“The conduct, I would argue, does fall under the statute,” Malone argued. “This is not a suit about harassment or sexual harassment; it’s a suit that gets down to the issue of the abuse of public office.”
Malone said that because the complaints were filed while Arnold was a member of the legislature, “his subsequent resignation should not deprive the commission of jurisdiction.”
The commission voted to overrule Downey’s motion after discussing the issue in a brief, closed-door executive session, permitting the proceedings to continue.
James Curless, an investigator for the ethics commission’s investigative arm, played a recorded interview with Rep. Reginald Meeks, D-Louisville, whom witnessed a 2010 incident in which Arnold allegedly grabbed Costner’s underwear as they ascended the Capitol annex steps, nearly knocking Costner down the steps in the process.
“I witnessed something that shocked and surprised me,” Meeks told Curless. “[Arnold] laughed it off, and said to me, ‘I been knowing her longer than you been knowing her,’” adding that he “had words” with Arnold but didn’t elaborate.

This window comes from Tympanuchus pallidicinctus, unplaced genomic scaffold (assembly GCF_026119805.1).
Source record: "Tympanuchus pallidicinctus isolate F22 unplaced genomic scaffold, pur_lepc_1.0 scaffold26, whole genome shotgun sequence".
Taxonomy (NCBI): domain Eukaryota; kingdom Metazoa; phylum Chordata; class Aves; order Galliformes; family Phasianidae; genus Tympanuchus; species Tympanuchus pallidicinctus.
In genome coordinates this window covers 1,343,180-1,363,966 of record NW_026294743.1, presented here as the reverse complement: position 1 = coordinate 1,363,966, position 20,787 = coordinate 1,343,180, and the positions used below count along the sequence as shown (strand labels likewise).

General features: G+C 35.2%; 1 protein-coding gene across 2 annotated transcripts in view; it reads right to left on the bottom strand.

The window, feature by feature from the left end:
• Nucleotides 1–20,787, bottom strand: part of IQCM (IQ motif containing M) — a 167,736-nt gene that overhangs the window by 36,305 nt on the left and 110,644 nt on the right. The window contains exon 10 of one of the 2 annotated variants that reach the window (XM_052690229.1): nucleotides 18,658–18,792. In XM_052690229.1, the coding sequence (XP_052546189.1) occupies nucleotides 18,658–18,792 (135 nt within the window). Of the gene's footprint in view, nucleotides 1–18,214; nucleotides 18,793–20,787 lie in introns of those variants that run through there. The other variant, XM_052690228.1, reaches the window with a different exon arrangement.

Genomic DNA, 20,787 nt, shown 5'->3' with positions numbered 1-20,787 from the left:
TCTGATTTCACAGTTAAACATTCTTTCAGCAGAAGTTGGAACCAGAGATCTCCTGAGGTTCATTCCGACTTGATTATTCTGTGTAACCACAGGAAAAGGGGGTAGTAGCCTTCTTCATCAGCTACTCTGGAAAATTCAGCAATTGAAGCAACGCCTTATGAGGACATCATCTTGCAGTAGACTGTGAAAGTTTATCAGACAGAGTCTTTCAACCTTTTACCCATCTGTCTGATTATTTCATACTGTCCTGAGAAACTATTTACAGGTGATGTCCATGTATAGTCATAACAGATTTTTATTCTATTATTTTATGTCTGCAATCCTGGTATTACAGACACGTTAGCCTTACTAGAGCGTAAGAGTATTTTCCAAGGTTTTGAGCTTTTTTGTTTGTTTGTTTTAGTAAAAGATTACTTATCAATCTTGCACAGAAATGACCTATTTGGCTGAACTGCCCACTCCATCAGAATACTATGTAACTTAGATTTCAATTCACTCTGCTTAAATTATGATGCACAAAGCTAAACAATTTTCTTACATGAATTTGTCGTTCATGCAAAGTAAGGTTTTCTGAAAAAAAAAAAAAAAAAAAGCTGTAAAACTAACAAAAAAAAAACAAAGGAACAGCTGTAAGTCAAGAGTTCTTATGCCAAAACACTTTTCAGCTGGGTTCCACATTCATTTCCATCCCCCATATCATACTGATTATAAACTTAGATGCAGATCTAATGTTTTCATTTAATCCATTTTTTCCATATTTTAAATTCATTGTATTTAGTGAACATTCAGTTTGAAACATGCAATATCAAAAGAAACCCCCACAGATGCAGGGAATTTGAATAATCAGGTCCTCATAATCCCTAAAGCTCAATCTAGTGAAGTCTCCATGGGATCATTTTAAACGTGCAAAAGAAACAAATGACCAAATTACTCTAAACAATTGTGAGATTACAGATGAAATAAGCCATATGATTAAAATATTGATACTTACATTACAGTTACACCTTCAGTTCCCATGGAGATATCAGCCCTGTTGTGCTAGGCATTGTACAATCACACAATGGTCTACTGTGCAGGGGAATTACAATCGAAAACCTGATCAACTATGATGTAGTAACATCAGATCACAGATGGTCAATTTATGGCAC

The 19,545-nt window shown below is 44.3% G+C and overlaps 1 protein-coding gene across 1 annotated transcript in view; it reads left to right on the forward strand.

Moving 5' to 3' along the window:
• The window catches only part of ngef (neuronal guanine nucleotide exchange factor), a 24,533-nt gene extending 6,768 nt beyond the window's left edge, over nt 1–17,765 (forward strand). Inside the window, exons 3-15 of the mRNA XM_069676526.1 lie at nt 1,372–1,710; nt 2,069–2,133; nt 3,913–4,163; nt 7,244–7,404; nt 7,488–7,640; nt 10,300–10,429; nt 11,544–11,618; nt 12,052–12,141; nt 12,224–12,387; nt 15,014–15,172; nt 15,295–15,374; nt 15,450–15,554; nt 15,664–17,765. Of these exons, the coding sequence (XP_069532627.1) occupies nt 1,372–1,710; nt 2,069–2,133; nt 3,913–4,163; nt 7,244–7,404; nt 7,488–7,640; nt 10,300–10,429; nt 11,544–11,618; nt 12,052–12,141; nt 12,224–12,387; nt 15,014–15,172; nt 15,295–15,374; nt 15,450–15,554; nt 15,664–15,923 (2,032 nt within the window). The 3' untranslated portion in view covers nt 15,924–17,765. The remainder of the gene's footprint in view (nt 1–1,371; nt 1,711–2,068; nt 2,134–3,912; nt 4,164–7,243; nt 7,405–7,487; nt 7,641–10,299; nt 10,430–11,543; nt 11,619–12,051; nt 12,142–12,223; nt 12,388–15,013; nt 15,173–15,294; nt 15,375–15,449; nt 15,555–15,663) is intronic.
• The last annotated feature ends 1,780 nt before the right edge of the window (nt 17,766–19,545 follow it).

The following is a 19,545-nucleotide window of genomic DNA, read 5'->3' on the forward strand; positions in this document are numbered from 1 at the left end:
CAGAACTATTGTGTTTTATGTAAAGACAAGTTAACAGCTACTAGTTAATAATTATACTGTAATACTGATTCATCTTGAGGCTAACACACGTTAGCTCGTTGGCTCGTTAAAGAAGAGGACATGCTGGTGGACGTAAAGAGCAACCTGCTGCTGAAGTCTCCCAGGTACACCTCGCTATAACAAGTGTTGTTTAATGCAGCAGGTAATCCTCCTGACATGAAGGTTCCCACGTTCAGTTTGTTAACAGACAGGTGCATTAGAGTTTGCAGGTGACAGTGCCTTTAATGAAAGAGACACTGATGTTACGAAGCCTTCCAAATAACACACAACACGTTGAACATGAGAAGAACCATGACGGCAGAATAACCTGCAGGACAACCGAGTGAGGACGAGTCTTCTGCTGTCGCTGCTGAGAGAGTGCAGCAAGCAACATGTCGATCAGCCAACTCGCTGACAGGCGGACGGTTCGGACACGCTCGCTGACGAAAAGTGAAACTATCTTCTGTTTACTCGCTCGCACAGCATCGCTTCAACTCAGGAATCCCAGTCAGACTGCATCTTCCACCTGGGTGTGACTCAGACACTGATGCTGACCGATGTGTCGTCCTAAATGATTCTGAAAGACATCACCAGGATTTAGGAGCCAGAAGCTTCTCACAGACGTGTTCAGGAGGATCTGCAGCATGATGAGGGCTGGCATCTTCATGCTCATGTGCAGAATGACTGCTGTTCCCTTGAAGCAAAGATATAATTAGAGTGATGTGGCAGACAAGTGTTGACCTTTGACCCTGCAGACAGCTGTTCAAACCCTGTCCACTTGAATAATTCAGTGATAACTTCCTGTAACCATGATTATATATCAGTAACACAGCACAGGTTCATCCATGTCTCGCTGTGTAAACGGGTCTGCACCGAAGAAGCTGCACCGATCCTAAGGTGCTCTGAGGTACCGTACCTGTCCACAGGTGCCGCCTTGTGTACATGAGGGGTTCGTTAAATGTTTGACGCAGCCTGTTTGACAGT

In Costner’s original ethics complaint, Meeks was alleged to have said to Arnold “You don't every (sic) touch a sister! Yolanda is a married woman and somebody's mother. You never grab or touch another man's wife!! You better not let me catch you disrespecting Yolanda or any other sister again!!”
Curless said Meeks could not attend Tuesday’s hearing because he had made plans to go on vacation with his family.
Cooper and Costner say that little has changed since they filed their initial complaints in August, and that they feel they’re not protected in the workplace.
“I think they need to step up and take responsibility for one of their former members,” Cooper said. “When all this took place, he wasn’t a former member, he was a member. So to hold him accountable for his actions, that would have given us some sense of justice today, but we didn’t get that.”
Costner says that George’s "no" vote reflects “good old boy” politics, and that he cast his vote as a favor to Stumbo for the appointment.
“I consider it an insult that someone would say that I made a decision based solely on politics,” George said. He denied discussing his vote with Stumbo beforehand, and stated that he based his vote on the facts of the case.
A request for comment from Stumbo’s office has not been returned.
Update: Speaker's Response
Here's a statement from Stumbo:
“We stand by our original and consistent response; the day we learned of the incident we acted to protect our employees and instructed the LRC Director to investigate the allegations and follow our policy. The testimony today confirms these facts.”